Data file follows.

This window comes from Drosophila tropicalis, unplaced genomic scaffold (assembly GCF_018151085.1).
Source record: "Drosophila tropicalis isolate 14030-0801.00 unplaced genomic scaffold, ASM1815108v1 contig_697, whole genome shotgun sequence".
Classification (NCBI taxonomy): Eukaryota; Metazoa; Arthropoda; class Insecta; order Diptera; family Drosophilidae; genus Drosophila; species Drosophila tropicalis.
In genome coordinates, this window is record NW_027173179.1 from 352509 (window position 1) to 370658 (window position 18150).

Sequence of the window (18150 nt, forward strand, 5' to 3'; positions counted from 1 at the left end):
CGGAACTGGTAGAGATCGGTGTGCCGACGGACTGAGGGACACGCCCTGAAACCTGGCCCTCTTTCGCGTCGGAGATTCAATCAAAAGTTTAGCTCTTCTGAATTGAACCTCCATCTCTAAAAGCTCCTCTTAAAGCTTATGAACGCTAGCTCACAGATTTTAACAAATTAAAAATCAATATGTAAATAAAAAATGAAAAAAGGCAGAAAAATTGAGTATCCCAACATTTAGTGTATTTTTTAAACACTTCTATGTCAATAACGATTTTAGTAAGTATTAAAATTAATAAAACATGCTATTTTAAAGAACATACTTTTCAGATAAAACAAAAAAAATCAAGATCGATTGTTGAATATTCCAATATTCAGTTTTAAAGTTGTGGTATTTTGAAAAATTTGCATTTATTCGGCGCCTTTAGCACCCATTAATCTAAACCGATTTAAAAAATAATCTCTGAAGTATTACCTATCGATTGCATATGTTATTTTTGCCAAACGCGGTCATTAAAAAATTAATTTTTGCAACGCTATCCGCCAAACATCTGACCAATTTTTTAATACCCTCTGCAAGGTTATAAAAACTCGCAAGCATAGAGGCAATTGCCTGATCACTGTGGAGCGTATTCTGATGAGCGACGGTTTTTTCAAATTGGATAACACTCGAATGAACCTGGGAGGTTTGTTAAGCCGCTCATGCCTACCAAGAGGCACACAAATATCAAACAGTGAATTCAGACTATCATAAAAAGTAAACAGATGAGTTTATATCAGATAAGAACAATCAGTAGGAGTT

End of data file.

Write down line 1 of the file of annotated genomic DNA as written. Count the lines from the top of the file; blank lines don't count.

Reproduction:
This window comes from Drosophila tropicalis, unplaced genomic scaffold (assembly GCF_018151085.1).